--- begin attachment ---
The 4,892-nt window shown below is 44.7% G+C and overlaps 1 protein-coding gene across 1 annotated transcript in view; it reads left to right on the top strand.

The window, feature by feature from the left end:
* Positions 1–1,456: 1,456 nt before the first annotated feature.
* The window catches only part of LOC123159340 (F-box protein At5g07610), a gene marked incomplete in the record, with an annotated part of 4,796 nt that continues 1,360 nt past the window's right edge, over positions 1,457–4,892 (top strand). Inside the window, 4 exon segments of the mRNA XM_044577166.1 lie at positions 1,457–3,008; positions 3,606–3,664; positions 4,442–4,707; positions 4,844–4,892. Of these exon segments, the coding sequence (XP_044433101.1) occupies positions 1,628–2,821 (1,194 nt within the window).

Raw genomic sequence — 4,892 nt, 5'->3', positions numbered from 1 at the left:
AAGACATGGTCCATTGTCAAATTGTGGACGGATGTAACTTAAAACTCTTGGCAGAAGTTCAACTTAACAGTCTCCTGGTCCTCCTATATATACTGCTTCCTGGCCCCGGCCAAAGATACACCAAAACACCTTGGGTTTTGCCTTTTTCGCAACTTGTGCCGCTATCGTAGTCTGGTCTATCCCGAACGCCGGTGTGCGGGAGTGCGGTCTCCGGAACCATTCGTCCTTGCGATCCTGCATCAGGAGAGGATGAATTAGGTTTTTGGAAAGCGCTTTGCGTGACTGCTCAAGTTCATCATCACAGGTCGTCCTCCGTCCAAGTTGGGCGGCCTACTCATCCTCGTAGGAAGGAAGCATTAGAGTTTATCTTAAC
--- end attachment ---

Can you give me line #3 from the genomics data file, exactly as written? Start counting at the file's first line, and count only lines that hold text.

* Positions 1–1,456: 1,456 nt before the first annotated feature.